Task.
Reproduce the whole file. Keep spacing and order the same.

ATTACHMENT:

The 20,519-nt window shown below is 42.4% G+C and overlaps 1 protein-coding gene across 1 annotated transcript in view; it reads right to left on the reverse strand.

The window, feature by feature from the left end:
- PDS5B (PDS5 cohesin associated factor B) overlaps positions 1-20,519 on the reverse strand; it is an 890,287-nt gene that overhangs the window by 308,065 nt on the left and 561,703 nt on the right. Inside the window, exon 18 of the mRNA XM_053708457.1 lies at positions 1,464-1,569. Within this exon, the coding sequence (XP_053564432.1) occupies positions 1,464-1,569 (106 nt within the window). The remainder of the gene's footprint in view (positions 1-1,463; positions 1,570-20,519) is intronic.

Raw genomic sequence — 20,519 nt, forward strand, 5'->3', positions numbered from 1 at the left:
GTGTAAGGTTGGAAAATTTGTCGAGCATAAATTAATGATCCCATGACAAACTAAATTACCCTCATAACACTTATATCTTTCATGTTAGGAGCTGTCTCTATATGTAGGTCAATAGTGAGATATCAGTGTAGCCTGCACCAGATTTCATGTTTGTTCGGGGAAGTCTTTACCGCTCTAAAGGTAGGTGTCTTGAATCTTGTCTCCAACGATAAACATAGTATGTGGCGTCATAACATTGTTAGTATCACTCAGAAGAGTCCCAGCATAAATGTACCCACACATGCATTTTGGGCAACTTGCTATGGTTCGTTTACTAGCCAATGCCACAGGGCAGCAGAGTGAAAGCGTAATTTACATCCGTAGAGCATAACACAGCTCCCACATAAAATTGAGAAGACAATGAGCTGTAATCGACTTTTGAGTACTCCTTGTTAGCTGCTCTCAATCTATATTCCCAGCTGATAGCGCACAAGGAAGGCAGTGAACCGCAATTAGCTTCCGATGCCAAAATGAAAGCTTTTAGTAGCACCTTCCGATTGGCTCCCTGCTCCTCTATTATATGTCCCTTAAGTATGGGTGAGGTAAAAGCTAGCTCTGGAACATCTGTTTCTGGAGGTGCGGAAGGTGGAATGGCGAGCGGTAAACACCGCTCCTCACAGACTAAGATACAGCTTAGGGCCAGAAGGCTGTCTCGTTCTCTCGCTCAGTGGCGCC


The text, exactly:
The 20,519-nt window shown below is 42.4% G+C and overlaps 1 protein-coding gene across 1 annotated transcript in view; it reads right to left on the reverse strand.

The window, feature by feature from the left end:
- PDS5B (PDS5 cohesin associated factor B) overlaps positions 1-20,519 on the reverse strand; it is an 890,287-nt gene that overhangs the window by 308,065 nt on the left and 561,703 nt on the right. Inside the window, exon 18 of the mRNA XM_053708457.1 lies at positions 1,464-1,569. Within this exon, the coding sequence (XP_053564432.1) occupies positions 1,464-1,569 (106 nt within the window). The remainder of the gene's footprint in view (positions 1-1,463; positions 1,570-20,519) is intronic.

Raw genomic sequence — 20,519 nt, forward strand, 5'->3', positions numbered from 1 at the left:
GTGTAAGGTTGGAAAATTTGTCGAGCATAAATTAATGATCCCATGACAAACTAAATTACCCTCATAACACTTATATCTTTCATGTTAGGAGCTGTCTCTATATGTAGGTCAATAGTGAGATATCAGTGTAGCCTGCACCAGATTTCATGTTTGTTCGGGGAAGTCTTTACCGCTCTAAAGGTAGGTGTCTTGAATCTTGTCTCCAACGATAAACATAGTATGTGGCGTCATAACATTGTTAGTATCACTCAGAAGAGTCCCAGCATAAATGTACCCACACATGCATTTTGGGCAACTTGCTATGGTTCGTTTACTAGCCAATGCCACAGGGCAGCAGAGTGAAAGCGTAATTTACATCCGTAGAGCATAACACAGCTCCCACATAAAATTGAGAAGACAATGAGCTGTAATCGACTTTTGAGTACTCCTTGTTAGCTGCTCTCAATCTATATTCCCAGCTGATAGCGCACAAGGAAGGCAGTGAACCGCAATTAGCTTCCGATGCCAAAATGAAAGCTTTTAGTAGCACCTTCCGATTGGCTCCCTGCTCCTCTATTATATGTCCCTTAAGTATGGGTGAGGTAAAAGCTAGCTCTGGAACATCTGTTTCTGGAGGTGCGGAAGGTGGAATGGCGAGCGGTAAACACCGCTCCTCACAGACTAAGATACAGCTTAGGGCCAGAAGGCTGTCTCGTTCTCTCGCTCAGTGGCGCC